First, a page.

Deacon Roscoe. “to spontaneously to proclaim the Gospel” doesn’t happen. A deacon always proclaims the gospel, even with the bishop or other priests present as concelebrants. If a deacon is invited to present the homily, that invitation happens well before the day of the Mass to allow careful preparation.

  3. Deacon Norb says:

    Re your (d), this currently refers to the following:
    –Introducing Guest Celebrants to the congregation.
    –Proclaiming “Form C” of the Penitential Rite
    –Proclaiming the “General Intentions/ Prayers of the Faithful”
    –Calling on the congregation to exchange the “Sign of Peace.”
    –Proclaiming (or chanting during Eastertide) the Dismissal.

    –It also includes proclaiming “The Light of Christ” and chanting certain components of the Exultet on Holy Saturday but using a Deacon here is not a universal practice. Let’s face it, some deacons are terrible singers.

    Once upon a time, it also included announcing the “Mystery of Faith” but that was taken away and I never figured out why.

    Have I missed anything?

    • Todd says:

      Thanks for the comments. We’ll get to your other pieces in the next sections.

      As for the mystery of faith, it might be that the CDWDS tightened up the Eucharistic Prayer as the narrative of the bishop or priest, not the laity, and the deacon was left out in 2000.

      It might also be the expanded old wording, “let us proclaim …” was interpreted as a directive. When we went to the simple statement “The mystery of faith,” it was left to the presiding priest.

  4. naturgesetz says:

    I don’t think “Let us proclaim the mystery of faith” was ever assigned to the deacon in the old Sacramentary. Apparently some priests and deacons just took it into their heads that it was sort of like “Let us offer each other the sign of peace.”

    One thing Deacon Norb forgot among the “appropriate instructions” assigned to the deacon is, “Bow down for the blessing,” when there will be a solemn blessing.

  5. naturgesetz says:

    BTW, in my parish we have a deacon, and the lectors understand that when he is present, he normally announces the intentions of the prayer of the faithful; and when he isn’t present, a lector announces the intentions. The most frequent exception is at youth Masses, where several students take turns announcing the intentions.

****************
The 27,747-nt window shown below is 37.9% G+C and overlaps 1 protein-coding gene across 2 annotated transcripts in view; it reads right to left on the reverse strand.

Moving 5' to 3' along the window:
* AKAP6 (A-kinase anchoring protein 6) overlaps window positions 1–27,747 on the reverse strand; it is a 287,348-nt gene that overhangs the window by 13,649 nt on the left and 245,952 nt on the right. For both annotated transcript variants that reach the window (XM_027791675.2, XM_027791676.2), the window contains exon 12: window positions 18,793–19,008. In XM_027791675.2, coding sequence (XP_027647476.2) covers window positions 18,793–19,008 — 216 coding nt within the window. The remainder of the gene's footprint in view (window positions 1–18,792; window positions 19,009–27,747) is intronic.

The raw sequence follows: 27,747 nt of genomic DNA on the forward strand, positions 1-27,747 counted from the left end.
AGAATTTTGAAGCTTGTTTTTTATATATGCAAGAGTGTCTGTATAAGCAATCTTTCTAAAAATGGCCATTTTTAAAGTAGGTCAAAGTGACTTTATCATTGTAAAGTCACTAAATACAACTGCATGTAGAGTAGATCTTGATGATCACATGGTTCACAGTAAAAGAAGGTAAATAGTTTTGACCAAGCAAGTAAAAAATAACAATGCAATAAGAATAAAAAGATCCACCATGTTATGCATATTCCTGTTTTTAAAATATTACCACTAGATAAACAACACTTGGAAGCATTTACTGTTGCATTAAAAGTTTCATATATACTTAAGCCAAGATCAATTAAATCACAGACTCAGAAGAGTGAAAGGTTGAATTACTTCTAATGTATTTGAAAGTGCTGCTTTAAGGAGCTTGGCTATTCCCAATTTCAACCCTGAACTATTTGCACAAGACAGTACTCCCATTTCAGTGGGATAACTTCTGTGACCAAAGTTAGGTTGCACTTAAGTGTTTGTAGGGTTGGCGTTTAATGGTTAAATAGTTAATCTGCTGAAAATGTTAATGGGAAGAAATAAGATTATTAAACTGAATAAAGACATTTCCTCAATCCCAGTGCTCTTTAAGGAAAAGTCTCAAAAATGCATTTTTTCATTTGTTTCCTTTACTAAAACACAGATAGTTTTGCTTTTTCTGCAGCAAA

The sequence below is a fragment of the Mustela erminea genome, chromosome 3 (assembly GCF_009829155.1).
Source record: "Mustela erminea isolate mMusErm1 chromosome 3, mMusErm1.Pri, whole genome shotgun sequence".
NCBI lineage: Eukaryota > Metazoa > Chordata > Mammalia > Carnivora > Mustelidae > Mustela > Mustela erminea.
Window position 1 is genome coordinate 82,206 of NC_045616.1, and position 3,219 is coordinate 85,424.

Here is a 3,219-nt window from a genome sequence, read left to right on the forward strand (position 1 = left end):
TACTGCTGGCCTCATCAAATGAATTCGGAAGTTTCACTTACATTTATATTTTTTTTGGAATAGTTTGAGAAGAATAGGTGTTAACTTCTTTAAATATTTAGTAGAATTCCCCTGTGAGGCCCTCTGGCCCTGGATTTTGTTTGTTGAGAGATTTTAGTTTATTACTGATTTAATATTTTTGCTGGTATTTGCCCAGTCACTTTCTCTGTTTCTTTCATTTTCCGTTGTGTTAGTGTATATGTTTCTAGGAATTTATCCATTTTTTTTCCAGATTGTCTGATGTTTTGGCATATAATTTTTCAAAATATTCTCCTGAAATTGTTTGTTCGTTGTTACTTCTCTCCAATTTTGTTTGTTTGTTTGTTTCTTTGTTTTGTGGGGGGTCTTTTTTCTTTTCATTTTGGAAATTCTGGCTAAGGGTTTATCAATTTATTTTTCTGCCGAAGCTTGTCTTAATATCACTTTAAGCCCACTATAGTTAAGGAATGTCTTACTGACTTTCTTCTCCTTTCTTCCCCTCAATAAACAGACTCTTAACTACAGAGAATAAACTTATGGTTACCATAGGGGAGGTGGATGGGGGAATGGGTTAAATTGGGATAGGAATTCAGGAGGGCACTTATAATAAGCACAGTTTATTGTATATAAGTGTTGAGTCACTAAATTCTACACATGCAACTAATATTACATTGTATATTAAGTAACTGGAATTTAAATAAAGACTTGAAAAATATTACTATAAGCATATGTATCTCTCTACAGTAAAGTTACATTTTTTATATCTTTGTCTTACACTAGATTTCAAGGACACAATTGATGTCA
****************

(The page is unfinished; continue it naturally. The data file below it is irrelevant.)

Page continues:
I think the background for the deacon being assigned this duty is that the Prayer of the Faithful was brought into the Ordinary Form as a (modified) restoration of the litanies of the Eastern liturgies, in which the deacon is the one who chants the intentions to which the people respond Kyrie eleison or Soi Kyrie.

    I also think that once people understand that it’s the deacon’s job, they get over an initially hurt feelings. Perhaps it should be considered as similar to a Mass where extraordinary ministers of communion have been scheduled, but one or more concelebrants show up for some reason. Properly prepared extraordinary ministers should not be upset at ceding to an ordinary minister.

  6. Todd says:

    Speaking from the point of view of the one who is appointed by the pastor to arrange such things, I will say that not every deacon I’ve worked with was willing to be part of a schedule. To consistently adjust a few minutes before liturgy might betray a lack of seriousness or respect on the part of the deacon or priest who “feels inspired” to show up at the last minute.

    As I’ve said above, I’m willing to work with GIRM 171d, but I’m not above giving the occasional cleric a lecture about responsibility and planning, if the situation warrants.

  7. William Hughes says:

    The deacon at our parish, when present at Mass, does exactly what the GIRM prescribes and does so very well indeed. His proclamation of the Gospel and leading of the Intentions gives them the importance and solemnity they deserve.